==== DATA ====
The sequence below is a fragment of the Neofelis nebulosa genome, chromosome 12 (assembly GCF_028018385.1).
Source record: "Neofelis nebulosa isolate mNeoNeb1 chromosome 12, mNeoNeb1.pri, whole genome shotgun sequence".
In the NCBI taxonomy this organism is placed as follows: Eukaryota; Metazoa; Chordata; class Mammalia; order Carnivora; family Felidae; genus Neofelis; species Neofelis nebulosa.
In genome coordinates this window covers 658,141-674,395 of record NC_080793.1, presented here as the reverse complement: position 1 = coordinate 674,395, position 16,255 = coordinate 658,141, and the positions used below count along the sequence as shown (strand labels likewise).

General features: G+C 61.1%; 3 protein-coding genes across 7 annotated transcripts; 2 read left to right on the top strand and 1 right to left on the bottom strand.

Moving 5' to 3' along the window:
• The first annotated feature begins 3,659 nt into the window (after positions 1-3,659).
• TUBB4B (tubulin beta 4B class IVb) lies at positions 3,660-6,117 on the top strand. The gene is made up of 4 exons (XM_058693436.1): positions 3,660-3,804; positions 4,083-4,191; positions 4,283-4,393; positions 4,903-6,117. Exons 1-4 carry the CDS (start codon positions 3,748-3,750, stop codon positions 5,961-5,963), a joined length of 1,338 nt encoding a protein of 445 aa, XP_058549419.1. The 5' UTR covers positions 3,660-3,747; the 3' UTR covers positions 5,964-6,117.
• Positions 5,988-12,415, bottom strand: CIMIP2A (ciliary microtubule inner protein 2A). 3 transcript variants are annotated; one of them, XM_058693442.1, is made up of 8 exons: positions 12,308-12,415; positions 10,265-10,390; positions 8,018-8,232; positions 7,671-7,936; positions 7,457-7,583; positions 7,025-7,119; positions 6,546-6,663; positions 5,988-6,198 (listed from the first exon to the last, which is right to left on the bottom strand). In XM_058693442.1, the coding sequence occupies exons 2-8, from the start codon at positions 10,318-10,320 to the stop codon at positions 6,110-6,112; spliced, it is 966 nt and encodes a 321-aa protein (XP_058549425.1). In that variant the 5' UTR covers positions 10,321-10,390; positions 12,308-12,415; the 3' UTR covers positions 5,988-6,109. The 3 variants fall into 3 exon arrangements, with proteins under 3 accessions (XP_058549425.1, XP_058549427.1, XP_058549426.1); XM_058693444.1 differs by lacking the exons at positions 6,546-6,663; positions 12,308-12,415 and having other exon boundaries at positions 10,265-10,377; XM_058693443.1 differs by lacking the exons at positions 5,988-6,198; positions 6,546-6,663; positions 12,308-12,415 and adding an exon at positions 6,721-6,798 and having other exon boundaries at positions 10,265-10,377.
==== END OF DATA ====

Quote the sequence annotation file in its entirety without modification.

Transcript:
The sequence below is a fragment of the Neofelis nebulosa genome, chromosome 12 (assembly GCF_028018385.1).
Source record: "Neofelis nebulosa isolate mNeoNeb1 chromosome 12, mNeoNeb1.pri, whole genome shotgun sequence".
In the NCBI taxonomy this organism is placed as follows: Eukaryota; Metazoa; Chordata; class Mammalia; order Carnivora; family Felidae; genus Neofelis; species Neofelis nebulosa.
In genome coordinates this window covers 658,141-674,395 of record NC_080793.1, presented here as the reverse complement: position 1 = coordinate 674,395, position 16,255 = coordinate 658,141, and the positions used below count along the sequence as shown (strand labels likewise).

General features: G+C 61.1%; 3 protein-coding genes across 7 annotated transcripts; 2 read left to right on the top strand and 1 right to left on the bottom strand.

Moving 5' to 3' along the window:
• The first annotated feature begins 3,659 nt into the window (after positions 1-3,659).
• TUBB4B (tubulin beta 4B class IVb) lies at positions 3,660-6,117 on the top strand. The gene is made up of 4 exons (XM_058693436.1): positions 3,660-3,804; positions 4,083-4,191; positions 4,283-4,393; positions 4,903-6,117. Exons 1-4 carry the CDS (start codon positions 3,748-3,750, stop codon positions 5,961-5,963), a joined length of 1,338 nt encoding a protein of 445 aa, XP_058549419.1. The 5' UTR covers positions 3,660-3,747; the 3' UTR covers positions 5,964-6,117.
• Positions 5,988-12,415, bottom strand: CIMIP2A (ciliary microtubule inner protein 2A). 3 transcript variants are annotated; one of them, XM_058693442.1, is made up of 8 exons: positions 12,308-12,415; positions 10,265-10,390; positions 8,018-8,232; positions 7,671-7,936; positions 7,457-7,583; positions 7,025-7,119; positions 6,546-6,663; positions 5,988-6,198 (listed from the first exon to the last, which is right to left on the bottom strand). In XM_058693442.1, the coding sequence occupies exons 2-8, from the start codon at positions 10,318-10,320 to the stop codon at positions 6,110-6,112; spliced, it is 966 nt and encodes a 321-aa protein (XP_058549425.1). In that variant the 5' UTR covers positions 10,321-10,390; positions 12,308-12,415; the 3' UTR covers positions 5,988-6,109. The 3 variants fall into 3 exon arrangements, with proteins under 3 accessions (XP_058549425.1, XP_058549427.1, XP_058549426.1); XM_058693444.1 differs by lacking the exons at positions 6,546-6,663; positions 12,308-12,415 and having other exon boundaries at positions 10,265-10,377; XM_058693443.1 differs by lacking the exons at positions 5,988-6,198; positions 6,546-6,663; positions 12,308-12,415 and adding an exon at positions 6,721-6,798 and having other exon boundaries at positions 10,265-10,377.